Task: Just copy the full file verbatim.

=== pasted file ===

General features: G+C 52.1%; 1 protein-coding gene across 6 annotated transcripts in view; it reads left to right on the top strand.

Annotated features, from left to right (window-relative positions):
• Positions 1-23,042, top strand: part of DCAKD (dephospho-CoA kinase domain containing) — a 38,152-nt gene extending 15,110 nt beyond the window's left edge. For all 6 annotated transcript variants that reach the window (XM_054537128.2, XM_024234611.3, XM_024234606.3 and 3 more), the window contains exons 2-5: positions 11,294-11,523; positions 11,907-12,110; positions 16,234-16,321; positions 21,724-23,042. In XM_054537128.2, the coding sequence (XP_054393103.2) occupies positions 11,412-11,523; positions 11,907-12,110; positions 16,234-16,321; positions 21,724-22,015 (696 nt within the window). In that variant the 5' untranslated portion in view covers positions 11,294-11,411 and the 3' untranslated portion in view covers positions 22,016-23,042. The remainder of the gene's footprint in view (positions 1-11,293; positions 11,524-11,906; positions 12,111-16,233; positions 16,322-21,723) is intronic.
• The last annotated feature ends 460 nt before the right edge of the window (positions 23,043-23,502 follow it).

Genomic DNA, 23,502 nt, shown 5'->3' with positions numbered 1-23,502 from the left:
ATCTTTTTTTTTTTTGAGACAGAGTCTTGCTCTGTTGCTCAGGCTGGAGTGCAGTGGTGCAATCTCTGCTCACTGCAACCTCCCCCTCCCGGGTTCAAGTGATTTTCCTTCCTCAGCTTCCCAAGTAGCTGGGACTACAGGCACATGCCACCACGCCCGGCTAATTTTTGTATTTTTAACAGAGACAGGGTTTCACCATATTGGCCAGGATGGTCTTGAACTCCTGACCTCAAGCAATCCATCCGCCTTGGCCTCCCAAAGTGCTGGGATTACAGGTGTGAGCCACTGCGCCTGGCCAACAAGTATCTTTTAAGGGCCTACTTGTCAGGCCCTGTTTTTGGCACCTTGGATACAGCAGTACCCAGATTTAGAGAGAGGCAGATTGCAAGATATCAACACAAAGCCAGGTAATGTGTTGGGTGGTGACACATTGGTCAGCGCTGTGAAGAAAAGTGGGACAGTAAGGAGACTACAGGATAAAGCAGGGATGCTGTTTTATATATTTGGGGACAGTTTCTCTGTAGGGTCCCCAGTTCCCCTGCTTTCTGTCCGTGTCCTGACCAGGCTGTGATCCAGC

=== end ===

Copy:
General features: G+C 52.1%; 1 protein-coding gene across 6 annotated transcripts in view; it reads left to right on the top strand.

Annotated features, from left to right (window-relative positions):
• Positions 1-23,042, top strand: part of DCAKD (dephospho-CoA kinase domain containing) — a 38,152-nt gene extending 15,110 nt beyond the window's left edge. For all 6 annotated transcript variants that reach the window (XM_054537128.2, XM_024234611.3, XM_024234606.3 and 3 more), the window contains exons 2-5: positions 11,294-11,523; positions 11,907-12,110; positions 16,234-16,321; positions 21,724-23,042. In XM_054537128.2, the coding sequence (XP_054393103.2) occupies positions 11,412-11,523; positions 11,907-12,110; positions 16,234-16,321; positions 21,724-22,015 (696 nt within the window). In that variant the 5' untranslated portion in view covers positions 11,294-11,411 and the 3' untranslated portion in view covers positions 22,016-23,042. The remainder of the gene's footprint in view (positions 1-11,293; positions 11,524-11,906; positions 12,111-16,233; positions 16,322-21,723) is intronic.
• The last annotated feature ends 460 nt before the right edge of the window (positions 23,043-23,502 follow it).

Genomic DNA, 23,502 nt, shown 5'->3' with positions numbered 1-23,502 from the left:
ATCTTTTTTTTTTTTGAGACAGAGTCTTGCTCTGTTGCTCAGGCTGGAGTGCAGTGGTGCAATCTCTGCTCACTGCAACCTCCCCCTCCCGGGTTCAAGTGATTTTCCTTCCTCAGCTTCCCAAGTAGCTGGGACTACAGGCACATGCCACCACGCCCGGCTAATTTTTGTATTTTTAACAGAGACAGGGTTTCACCATATTGGCCAGGATGGTCTTGAACTCCTGACCTCAAGCAATCCATCCGCCTTGGCCTCCCAAAGTGCTGGGATTACAGGTGTGAGCCACTGCGCCTGGCCAACAAGTATCTTTTAAGGGCCTACTTGTCAGGCCCTGTTTTTGGCACCTTGGATACAGCAGTACCCAGATTTAGAGAGAGGCAGATTGCAAGATATCAACACAAAGCCAGGTAATGTGTTGGGTGGTGACACATTGGTCAGCGCTGTGAAGAAAAGTGGGACAGTAAGGAGACTACAGGATAAAGCAGGGATGCTGTTTTATATATTTGGGGACAGTTTCTCTGTAGGGTCCCCAGTTCCCCTGCTTTCTGTCCGTGTCCTGACCAGGCTGTGATCCAGC